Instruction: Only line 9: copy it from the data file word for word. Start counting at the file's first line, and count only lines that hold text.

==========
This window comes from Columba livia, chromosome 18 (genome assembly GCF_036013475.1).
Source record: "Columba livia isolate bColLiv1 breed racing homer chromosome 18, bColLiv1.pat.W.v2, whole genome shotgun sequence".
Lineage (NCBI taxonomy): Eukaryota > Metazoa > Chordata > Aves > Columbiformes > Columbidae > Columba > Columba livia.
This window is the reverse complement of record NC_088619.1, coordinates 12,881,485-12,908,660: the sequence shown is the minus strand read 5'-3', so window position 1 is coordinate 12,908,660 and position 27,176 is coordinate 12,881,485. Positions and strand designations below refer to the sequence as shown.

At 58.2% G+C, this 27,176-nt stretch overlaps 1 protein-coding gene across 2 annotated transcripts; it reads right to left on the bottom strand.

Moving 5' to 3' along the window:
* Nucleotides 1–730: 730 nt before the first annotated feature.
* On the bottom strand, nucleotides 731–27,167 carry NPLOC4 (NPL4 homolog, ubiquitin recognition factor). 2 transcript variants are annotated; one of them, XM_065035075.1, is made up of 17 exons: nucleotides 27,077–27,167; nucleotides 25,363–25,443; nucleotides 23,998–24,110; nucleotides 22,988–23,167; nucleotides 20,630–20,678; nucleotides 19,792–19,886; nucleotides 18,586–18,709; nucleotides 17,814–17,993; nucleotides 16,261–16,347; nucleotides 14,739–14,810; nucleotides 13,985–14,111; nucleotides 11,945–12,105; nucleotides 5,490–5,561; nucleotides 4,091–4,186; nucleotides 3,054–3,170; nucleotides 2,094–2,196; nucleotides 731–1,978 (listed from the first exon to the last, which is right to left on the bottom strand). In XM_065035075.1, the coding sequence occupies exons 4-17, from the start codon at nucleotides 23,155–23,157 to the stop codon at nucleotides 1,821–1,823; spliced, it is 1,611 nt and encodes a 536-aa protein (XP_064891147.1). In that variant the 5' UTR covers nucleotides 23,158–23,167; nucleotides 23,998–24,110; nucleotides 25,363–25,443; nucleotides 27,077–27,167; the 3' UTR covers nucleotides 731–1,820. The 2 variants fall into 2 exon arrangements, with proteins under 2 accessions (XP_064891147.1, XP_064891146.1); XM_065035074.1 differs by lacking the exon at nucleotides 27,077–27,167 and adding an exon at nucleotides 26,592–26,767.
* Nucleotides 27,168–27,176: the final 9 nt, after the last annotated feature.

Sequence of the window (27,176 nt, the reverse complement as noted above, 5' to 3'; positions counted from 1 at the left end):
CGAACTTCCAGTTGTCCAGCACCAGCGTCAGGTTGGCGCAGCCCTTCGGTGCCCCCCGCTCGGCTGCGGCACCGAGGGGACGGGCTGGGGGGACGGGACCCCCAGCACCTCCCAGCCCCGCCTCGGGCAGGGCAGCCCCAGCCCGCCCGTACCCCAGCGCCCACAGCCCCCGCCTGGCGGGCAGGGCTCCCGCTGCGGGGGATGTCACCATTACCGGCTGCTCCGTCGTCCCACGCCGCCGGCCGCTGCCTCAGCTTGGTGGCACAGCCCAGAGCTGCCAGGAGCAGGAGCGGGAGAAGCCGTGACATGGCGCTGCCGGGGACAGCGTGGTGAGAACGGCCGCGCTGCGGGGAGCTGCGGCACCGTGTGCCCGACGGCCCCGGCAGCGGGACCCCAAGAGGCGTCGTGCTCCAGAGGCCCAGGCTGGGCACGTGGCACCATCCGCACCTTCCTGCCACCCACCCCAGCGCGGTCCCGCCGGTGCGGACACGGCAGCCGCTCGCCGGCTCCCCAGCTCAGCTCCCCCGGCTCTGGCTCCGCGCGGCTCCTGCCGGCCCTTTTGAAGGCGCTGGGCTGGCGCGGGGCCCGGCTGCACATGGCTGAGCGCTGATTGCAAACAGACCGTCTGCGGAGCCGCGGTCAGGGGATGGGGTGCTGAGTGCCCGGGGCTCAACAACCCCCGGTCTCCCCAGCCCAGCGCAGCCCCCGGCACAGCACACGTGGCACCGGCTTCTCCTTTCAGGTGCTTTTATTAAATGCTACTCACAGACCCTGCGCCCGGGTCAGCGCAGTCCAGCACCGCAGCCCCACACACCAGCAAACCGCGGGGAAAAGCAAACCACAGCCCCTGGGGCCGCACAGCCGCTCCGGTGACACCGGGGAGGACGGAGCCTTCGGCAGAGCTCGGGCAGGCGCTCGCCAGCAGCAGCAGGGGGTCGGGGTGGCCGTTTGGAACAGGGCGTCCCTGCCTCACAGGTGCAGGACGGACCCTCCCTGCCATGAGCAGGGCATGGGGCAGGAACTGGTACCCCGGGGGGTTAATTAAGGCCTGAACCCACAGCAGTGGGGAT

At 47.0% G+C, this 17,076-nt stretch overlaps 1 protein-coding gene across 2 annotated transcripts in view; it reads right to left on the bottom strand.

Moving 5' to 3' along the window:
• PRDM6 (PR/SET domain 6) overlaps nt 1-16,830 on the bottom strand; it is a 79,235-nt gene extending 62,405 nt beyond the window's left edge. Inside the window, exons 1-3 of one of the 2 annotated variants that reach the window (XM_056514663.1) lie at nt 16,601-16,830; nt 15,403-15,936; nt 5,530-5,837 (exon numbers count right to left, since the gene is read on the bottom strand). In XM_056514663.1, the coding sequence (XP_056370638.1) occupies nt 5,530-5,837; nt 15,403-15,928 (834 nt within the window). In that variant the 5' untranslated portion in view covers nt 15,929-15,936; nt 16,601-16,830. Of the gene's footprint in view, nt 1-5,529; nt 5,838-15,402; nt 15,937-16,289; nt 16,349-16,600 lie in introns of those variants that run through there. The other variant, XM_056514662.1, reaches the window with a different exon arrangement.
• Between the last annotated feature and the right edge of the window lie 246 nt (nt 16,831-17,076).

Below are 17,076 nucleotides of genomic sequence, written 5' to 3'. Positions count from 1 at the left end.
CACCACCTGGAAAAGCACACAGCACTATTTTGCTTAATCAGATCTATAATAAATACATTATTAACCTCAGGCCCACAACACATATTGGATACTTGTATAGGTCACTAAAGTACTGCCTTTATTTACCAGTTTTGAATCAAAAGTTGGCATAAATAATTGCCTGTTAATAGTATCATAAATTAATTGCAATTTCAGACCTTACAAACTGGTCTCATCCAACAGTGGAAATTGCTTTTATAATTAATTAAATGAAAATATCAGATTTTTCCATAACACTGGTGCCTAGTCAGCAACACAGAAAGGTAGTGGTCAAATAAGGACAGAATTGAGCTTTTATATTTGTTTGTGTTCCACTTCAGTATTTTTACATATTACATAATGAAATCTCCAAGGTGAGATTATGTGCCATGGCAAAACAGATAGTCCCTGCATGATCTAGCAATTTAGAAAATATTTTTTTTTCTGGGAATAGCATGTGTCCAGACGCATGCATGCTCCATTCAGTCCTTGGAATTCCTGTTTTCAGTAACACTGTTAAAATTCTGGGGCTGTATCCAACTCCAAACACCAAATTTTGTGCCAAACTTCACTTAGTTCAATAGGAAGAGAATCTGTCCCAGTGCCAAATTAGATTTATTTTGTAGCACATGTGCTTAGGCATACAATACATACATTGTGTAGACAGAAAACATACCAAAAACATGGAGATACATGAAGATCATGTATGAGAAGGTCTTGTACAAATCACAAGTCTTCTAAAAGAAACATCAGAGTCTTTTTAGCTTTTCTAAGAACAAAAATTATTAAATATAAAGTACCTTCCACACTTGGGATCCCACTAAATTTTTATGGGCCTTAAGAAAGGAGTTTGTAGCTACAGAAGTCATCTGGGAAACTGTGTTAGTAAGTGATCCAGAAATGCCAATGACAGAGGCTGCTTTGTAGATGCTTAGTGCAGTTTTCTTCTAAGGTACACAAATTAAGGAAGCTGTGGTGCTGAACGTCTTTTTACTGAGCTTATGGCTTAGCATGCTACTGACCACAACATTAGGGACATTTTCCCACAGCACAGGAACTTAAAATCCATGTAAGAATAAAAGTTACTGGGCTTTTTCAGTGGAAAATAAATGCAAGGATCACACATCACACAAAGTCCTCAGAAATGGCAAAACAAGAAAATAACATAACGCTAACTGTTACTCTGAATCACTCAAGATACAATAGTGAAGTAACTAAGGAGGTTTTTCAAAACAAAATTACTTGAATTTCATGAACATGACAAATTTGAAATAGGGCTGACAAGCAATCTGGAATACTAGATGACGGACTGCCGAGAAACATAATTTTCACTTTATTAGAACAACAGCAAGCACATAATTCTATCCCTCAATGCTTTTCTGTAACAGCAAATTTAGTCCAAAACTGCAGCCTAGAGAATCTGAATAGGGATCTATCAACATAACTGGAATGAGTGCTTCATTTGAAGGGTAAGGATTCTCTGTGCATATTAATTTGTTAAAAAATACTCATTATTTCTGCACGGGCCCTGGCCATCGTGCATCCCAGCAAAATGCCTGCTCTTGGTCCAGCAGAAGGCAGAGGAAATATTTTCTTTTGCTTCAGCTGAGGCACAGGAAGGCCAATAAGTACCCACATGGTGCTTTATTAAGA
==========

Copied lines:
* Nucleotides 27,168–27,176: the final 9 nt, after the last annotated feature.